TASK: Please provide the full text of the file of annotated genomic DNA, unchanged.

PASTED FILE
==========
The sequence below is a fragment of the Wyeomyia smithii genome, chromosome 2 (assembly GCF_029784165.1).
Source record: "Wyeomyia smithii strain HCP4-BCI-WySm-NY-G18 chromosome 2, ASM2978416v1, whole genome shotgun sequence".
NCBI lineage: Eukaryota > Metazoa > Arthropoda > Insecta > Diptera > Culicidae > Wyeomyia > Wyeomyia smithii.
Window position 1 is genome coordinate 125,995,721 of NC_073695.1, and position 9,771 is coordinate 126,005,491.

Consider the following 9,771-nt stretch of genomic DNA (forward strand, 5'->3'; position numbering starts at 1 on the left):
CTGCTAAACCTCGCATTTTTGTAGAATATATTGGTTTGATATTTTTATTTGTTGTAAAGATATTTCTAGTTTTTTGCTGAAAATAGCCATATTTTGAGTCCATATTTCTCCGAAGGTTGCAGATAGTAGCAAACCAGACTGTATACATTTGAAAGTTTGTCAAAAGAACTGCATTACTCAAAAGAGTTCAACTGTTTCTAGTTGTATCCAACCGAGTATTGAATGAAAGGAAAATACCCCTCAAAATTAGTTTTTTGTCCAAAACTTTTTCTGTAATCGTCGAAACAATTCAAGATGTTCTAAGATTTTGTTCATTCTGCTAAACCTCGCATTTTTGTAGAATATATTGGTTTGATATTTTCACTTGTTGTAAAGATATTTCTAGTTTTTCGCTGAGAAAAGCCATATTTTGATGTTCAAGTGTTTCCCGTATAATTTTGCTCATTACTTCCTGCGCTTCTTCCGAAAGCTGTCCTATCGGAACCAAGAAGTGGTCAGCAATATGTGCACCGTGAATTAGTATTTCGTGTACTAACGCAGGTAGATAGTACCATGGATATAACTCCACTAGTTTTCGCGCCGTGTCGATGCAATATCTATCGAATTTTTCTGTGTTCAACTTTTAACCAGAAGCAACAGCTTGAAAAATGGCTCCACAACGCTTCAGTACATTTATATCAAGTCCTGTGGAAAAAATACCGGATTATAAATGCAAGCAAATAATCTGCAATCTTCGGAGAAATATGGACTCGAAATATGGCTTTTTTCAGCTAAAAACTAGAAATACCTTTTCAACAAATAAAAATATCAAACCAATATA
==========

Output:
The sequence below is a fragment of the Wyeomyia smithii genome, chromosome 2 (assembly GCF_029784165.1).
Source record: "Wyeomyia smithii strain HCP4-BCI-WySm-NY-G18 chromosome 2, ASM2978416v1, whole genome shotgun sequence".
NCBI lineage: Eukaryota > Metazoa > Arthropoda > Insecta > Diptera > Culicidae > Wyeomyia > Wyeomyia smithii.
Window position 1 is genome coordinate 125,995,721 of NC_073695.1, and position 9,771 is coordinate 126,005,491.

Consider the following 9,771-nt stretch of genomic DNA (forward strand, 5'->3'; position numbering starts at 1 on the left):
CTGCTAAACCTCGCATTTTTGTAGAATATATTGGTTTGATATTTTTATTTGTTGTAAAGATATTTCTAGTTTTTTGCTGAAAATAGCCATATTTTGAGTCCATATTTCTCCGAAGGTTGCAGATAGTAGCAAACCAGACTGTATACATTTGAAAGTTTGTCAAAAGAACTGCATTACTCAAAAGAGTTCAACTGTTTCTAGTTGTATCCAACCGAGTATTGAATGAAAGGAAAATACCCCTCAAAATTAGTTTTTTGTCCAAAACTTTTTCTGTAATCGTCGAAACAATTCAAGATGTTCTAAGATTTTGTTCATTCTGCTAAACCTCGCATTTTTGTAGAATATATTGGTTTGATATTTTCACTTGTTGTAAAGATATTTCTAGTTTTTCGCTGAGAAAAGCCATATTTTGATGTTCAAGTGTTTCCCGTATAATTTTGCTCATTACTTCCTGCGCTTCTTCCGAAAGCTGTCCTATCGGAACCAAGAAGTGGTCAGCAATATGTGCACCGTGAATTAGTATTTCGTGTACTAACGCAGGTAGATAGTACCATGGATATAACTCCACTAGTTTTCGCGCCGTGTCGATGCAATATCTATCGAATTTTTCTGTGTTCAACTTTTAACCAGAAGCAACAGCTTGAAAAATGGCTCCACAACGCTTCAGTACATTTATATCAAGTCCTGTGGAAAAAATACCGGATTATAAATGCAAGCAAATAATCTGCAATCTTCGGAGAAATATGGACTCGAAATATGGCTTTTTTCAGCTAAAAACTAGAAATACCTTTTCAACAAATAAAAATATCAAACCAATATA